Milwaukee School of Engineering - Dwight and Dian Diercks Computational Science Hall
Located in the heart of campus on Milwaukee Street, the new Dwight and Dian Diercks Computational Science Hall at the Milwaukee School of Engineering (MSOE) is the academic home for the University’s first computer science degree. The building encourages truly transformative cross-departmental collaboration via its technologically advanced spaces. Artificial Intelligence (AI) is also employed to enhance the curricula of existing degree programs at the University, most notably the engineering disciplines, business, and nursing.
Milwaukee School of Engineering
Data Centers, Higher Education, Mission Critical, Science & Technology
Award of Excellence in Electrical Systems Design, AEI Professional Project Awards, The Architectural Engineering Institute (AEI), 2020
Funded primarily by a $34 million donation from MSOE alumnus and Senior Vice President of NVIDIA Dwight Diercks and his wife Dian, the focal point of the building is a supercomputer powered by state-of-the-art NVIDIA GPU units. The supercomputer, affectionately known as “Rosie,” pays homage to the pioneering 1940s women who worked as human computers calculating ballistic weapons trajectories, some of whom went on to program the early ENIAC computer. Rosie is a GPU-accelerated supercomputer capable of processing intensive applications like artificial intelligence, drones, robots, and autonomous vehicles.
Rosie is envisioned as a regional asset to be used by faculty, students, and outside organizations, the latter being able to access it for a fee. The machine is prominently displayed in the building – Rosie is ensconced in a large glass case accented by a binary frit pattern designed by students. A playful graphic is situated on the supercomputer itself.
SmithGroup’s engineering design and architectural programming and planning services were solicited by Uihlein/Wilson-Ramlow/Stein Architects (UWRS), who have been working on the MSOE campus for over a decade. SmithGroup’s expertise in data center design was foundational to their role on the project.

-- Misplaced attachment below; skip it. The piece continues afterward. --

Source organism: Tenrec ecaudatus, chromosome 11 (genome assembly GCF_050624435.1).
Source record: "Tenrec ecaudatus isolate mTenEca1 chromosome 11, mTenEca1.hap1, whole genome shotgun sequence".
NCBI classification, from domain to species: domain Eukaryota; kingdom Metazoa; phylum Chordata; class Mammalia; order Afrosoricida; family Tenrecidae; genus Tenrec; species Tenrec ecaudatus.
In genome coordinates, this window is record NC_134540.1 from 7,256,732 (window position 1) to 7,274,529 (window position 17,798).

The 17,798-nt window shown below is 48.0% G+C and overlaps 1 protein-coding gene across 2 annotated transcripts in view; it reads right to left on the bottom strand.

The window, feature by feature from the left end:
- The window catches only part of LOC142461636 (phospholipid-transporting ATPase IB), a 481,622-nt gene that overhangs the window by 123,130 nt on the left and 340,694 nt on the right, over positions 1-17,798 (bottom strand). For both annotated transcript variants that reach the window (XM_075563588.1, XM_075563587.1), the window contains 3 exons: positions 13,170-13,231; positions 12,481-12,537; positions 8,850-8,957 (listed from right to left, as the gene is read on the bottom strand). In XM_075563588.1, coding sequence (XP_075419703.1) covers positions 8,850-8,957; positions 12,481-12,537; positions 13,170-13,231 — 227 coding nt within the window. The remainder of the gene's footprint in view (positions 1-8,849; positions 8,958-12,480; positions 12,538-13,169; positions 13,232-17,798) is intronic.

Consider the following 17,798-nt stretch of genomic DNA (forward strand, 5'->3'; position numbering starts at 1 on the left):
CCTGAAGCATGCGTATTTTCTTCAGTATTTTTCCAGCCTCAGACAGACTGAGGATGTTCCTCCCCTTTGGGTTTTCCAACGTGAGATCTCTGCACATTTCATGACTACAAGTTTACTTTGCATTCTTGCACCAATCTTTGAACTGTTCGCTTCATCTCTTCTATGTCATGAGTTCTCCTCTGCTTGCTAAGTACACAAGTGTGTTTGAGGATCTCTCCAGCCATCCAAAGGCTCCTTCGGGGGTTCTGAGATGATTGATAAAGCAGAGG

While the supercomputer room occupies only 1,500 square feet of the 65,000-square-foot structure, it consumes over 60% of its energy. As such, it needed to be seamlessly integrated into the building and MEP infrastructure. The entire data center is designed for N+1 redundancy, allowing it to remain functional even in the event of a single component failure, thanks to multiple back-up generators and cooling units.
The engineering team was able to achieve a symbiotic relationship between the base academic building energy systems and the supercomputer systems. For instance, the computer room and academic building use the same cooling system during summer months, maximizing efficiency across the whole building. During the Wisconsin winter, when the academic building no longer requires mechanical cooling, the computer facility utilizes “free cooling” from cold outside air via a separate system to keep NVIDIA’s Rosie cool.
SmithGroup conceived the supercomputing space as a work in progress, being able to grow and evolve as new computing technologies emerge (even for technologies not yet invented). Unlike most higher education data centers that are located on the periphery of campus, Diercks Hall is in the center, emblematic of its pedagogical importance and the future of the University.